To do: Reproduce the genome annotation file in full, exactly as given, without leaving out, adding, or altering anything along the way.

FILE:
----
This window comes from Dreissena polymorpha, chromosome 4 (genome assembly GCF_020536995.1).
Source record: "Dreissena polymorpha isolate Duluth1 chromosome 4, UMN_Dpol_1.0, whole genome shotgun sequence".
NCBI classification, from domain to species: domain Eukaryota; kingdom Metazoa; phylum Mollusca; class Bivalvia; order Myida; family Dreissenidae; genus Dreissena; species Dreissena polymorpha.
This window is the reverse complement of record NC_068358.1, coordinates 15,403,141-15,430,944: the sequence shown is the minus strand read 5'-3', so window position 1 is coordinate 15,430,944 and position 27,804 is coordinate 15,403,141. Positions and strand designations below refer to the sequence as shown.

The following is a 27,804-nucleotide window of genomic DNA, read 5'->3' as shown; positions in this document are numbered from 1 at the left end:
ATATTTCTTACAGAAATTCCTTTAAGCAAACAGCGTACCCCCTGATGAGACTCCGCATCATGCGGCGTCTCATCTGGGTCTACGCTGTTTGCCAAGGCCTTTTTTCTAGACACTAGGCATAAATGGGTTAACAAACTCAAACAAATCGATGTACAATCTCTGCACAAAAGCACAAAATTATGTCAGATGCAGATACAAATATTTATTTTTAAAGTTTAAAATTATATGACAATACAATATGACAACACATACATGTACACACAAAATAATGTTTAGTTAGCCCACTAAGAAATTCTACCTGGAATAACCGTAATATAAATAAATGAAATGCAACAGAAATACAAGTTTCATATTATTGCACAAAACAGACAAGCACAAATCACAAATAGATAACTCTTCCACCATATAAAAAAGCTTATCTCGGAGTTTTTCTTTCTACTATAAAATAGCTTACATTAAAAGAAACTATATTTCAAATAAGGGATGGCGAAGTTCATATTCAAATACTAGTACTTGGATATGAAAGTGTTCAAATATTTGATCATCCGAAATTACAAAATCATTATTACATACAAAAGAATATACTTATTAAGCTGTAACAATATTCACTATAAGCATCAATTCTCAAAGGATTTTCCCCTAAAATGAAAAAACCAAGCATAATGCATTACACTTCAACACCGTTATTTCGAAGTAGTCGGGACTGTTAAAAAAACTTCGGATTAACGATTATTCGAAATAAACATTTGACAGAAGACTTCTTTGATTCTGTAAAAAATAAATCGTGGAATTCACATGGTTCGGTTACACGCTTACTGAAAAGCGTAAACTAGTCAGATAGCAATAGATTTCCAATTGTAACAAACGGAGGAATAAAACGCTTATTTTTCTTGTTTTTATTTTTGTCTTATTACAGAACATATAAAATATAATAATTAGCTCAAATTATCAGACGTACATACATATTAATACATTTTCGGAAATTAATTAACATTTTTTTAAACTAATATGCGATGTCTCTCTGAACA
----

This window comes from Dreissena polymorpha, chromosome 4 (genome assembly GCF_020536995.1).
Source record: "Dreissena polymorpha isolate Duluth1 chromosome 4, UMN_Dpol_1.0, whole genome shotgun sequence".
NCBI classification, from domain to species: domain Eukaryota; kingdom Metazoa; phylum Mollusca; class Bivalvia; order Myida; family Dreissenidae; genus Dreissena; species Dreissena polymorpha.
This window is the reverse complement of record NC_068358.1, coordinates 15,403,141-15,430,944: the sequence shown is the minus strand read 5'-3', so window position 1 is coordinate 15,430,944 and position 27,804 is coordinate 15,403,141. Positions and strand designations below refer to the sequence as shown.

The following is a 27,804-nucleotide window of genomic DNA, read 5'->3' as shown; positions in this document are numbered from 1 at the left end:
ATATTTCTTACAGAAATTCCTTTAAGCAAACAGCGTACCCCCTGATGAGACTCCGCATCATGCGGCGTCTCATCTGGGTCTACGCTGTTTGCCAAGGCCTTTTTTCTAGACACTAGGCATAAATGGGTTAACAAACTCAAACAAATCGATGTACAATCTCTGCACAAAAGCACAAAATTATGTCAGATGCAGATACAAATATTTATTTTTAAAGTTTAAAATTATATGACAATACAATATGACAACACATACATGTACACACAAAATAATGTTTAGTTAGCCCACTAAGAAATTCTACCTGGAATAACCGTAATATAAATAAATGAAATGCAACAGAAATACAAGTTTCATATTATTGCACAAAACAGACAAGCACAAATCACAAATAGATAACTCTTCCACCATATAAAAAAGCTTATCTCGGAGTTTTTCTTTCTACTATAAAATAGCTTACATTAAAAGAAACTATATTTCAAATAAGGGATGGCGAAGTTCATATTCAAATACTAGTACTTGGATATGAAAGTGTTCAAATATTTGATCATCCGAAATTACAAAATCATTATTACATACAAAAGAATATACTTATTAAGCTGTAACAATATTCACTATAAGCATCAATTCTCAAAGGATTTTCCCCTAAAATGAAAAAACCAAGCATAATGCATTACACTTCAACACCGTTATTTCGAAGTAGTCGGGACTGTTAAAAAAACTTCGGATTAACGATTATTCGAAATAAACATTTGACAGAAGACTTCTTTGATTCTGTAAAAAATAAATCGTGGAATTCACATGGTTCGGTTACACGCTTACTGAAAAGCGTAAACTAGTCAGATAGCAATAGATTTCCAATTGTAACAAACGGAGGAATAAAACGCTTATTTTTCTTGTTTTTATTTTTGTCTTATTACAGAACATATAAAATATAATAATTAGCTCAAATTATCAGACGTACATACATATTAATACATTTTCGGAAATTAATTAACATTTTTTTAAACTAATATGCGATGTCTCTCTGAACA